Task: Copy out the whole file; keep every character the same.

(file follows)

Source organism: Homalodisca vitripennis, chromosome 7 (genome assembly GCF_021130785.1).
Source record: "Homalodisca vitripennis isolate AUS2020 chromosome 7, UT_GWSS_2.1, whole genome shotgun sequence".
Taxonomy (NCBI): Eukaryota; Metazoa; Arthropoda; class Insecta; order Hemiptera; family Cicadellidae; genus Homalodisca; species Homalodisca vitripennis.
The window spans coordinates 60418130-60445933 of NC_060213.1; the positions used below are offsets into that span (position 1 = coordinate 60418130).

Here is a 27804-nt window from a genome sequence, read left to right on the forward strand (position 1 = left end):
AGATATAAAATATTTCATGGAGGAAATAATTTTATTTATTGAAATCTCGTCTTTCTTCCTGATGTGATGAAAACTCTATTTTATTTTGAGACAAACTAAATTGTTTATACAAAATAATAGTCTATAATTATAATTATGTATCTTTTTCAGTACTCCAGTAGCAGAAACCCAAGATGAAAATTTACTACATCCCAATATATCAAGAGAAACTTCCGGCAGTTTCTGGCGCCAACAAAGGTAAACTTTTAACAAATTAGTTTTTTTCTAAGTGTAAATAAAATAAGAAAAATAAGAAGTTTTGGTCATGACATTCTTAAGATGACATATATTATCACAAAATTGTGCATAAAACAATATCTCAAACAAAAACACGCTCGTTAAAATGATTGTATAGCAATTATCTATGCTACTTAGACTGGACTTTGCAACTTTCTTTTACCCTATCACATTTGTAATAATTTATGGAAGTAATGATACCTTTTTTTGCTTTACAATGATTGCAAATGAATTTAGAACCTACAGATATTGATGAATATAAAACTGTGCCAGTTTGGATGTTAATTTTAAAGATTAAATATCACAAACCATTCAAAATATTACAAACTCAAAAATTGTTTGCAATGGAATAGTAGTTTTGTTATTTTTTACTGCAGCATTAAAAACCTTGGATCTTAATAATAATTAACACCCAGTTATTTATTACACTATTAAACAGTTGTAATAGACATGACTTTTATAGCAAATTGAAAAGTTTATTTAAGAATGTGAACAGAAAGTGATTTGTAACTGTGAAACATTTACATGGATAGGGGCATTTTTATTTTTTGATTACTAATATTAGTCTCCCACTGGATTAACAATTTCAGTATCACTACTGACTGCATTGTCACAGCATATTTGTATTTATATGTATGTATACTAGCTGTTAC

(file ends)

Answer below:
Source organism: Homalodisca vitripennis, chromosome 7 (genome assembly GCF_021130785.1).
Source record: "Homalodisca vitripennis isolate AUS2020 chromosome 7, UT_GWSS_2.1, whole genome shotgun sequence".
Taxonomy (NCBI): Eukaryota; Metazoa; Arthropoda; class Insecta; order Hemiptera; family Cicadellidae; genus Homalodisca; species Homalodisca vitripennis.
The window spans coordinates 60418130-60445933 of NC_060213.1; the positions used below are offsets into that span (position 1 = coordinate 60418130).

Here is a 27804-nt window from a genome sequence, read left to right on the forward strand (position 1 = left end):
AGATATAAAATATTTCATGGAGGAAATAATTTTATTTATTGAAATCTCGTCTTTCTTCCTGATGTGATGAAAACTCTATTTTATTTTGAGACAAACTAAATTGTTTATACAAAATAATAGTCTATAATTATAATTATGTATCTTTTTCAGTACTCCAGTAGCAGAAACCCAAGATGAAAATTTACTACATCCCAATATATCAAGAGAAACTTCCGGCAGTTTCTGGCGCCAACAAAGGTAAACTTTTAACAAATTAGTTTTTTTCTAAGTGTAAATAAAATAAGAAAAATAAGAAGTTTTGGTCATGACATTCTTAAGATGACATATATTATCACAAAATTGTGCATAAAACAATATCTCAAACAAAAACACGCTCGTTAAAATGATTGTATAGCAATTATCTATGCTACTTAGACTGGACTTTGCAACTTTCTTTTACCCTATCACATTTGTAATAATTTATGGAAGTAATGATACCTTTTTTTGCTTTACAATGATTGCAAATGAATTTAGAACCTACAGATATTGATGAATATAAAACTGTGCCAGTTTGGATGTTAATTTTAAAGATTAAATATCACAAACCATTCAAAATATTACAAACTCAAAAATTGTTTGCAATGGAATAGTAGTTTTGTTATTTTTTACTGCAGCATTAAAAACCTTGGATCTTAATAATAATTAACACCCAGTTATTTATTACACTATTAAACAGTTGTAATAGACATGACTTTTATAGCAAATTGAAAAGTTTATTTAAGAATGTGAACAGAAAGTGATTTGTAACTGTGAAACATTTACATGGATAGGGGCATTTTTATTTTTTGATTACTAATATTAGTCTCCCACTGGATTAACAATTTCAGTATCACTACTGACTGCATTGTCACAGCATATTTGTATTTATATGTATGTATACTAGCTGTTAC